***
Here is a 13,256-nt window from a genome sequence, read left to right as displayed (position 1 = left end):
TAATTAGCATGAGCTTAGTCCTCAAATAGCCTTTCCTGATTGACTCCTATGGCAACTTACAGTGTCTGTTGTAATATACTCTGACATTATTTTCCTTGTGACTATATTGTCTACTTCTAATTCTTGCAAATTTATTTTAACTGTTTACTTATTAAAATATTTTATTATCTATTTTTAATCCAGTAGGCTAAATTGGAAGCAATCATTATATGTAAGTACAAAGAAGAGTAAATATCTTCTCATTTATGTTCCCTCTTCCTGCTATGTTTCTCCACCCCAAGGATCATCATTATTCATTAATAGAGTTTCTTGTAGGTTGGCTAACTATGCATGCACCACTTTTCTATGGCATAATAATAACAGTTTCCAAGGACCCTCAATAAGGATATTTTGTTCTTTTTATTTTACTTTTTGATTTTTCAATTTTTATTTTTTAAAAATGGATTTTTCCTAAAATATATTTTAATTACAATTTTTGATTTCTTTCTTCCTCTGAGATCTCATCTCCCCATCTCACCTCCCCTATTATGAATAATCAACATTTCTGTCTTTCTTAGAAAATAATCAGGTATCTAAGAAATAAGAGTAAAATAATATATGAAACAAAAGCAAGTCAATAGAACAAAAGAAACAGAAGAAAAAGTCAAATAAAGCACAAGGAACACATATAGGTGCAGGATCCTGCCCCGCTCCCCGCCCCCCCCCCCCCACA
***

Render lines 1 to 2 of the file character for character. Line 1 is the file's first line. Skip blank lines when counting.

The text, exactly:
Here is a 13,256-nt window from a genome sequence, read left to right as displayed (position 1 = left end):
TAATTAGCATGAGCTTAGTCCTCAAATAGCCTTTCCTGATTGACTCCTATGGCAACTTACAGTGTCTGTTGTAATATACTCTGACATTATTTTCCTTGTGACTATATTGTCTACTTCTAATTCTTGCAAATTTATTTTAACTGTTTACTTATTAAAATATTTTATTATCTATTTTTAATCCAGTAGGCTAAATTGGAAGCAATCATTATATGTAAGTACAAAGAAGAGTAAATATCTTCTCATTTATGTTCCCTCTTCCTGCTATGTTTCTCCACCCCAAGGATCATCATTATTCATTAATAGAGTTTCTTGTAGGTTGGCTAACTATGCATGCACCACTTTTCTATGGCATAATAATAACAGTTTCCAAGGACCCTCAATAAGGATATTTTGTTCTTTTTATTTTACTTTTTGATTTTTCAATTTTTATTTTTTAAAAATGGATTTTTCCTAAAATATATTTTAATTACAATTTTTGATTTCTTTCTTCCTCTGAGATCTCATCTCCCCATCTCACCTCCCCTATTATGAATAATCAACATTTCTGTCTTTCTTAGAAAATAATCAGGTATCTAAGAAATAAGAGTAAAATAATATATGAAACAAAAGCAAGTCAATAGAACAAAAGAAACAGAAGAAAAAGTCAAATAAAGCACAAGGAACACATATAGGTGCAGGATCCTGCCCCGCTCCCCGCCCCCCCCCCCCCACA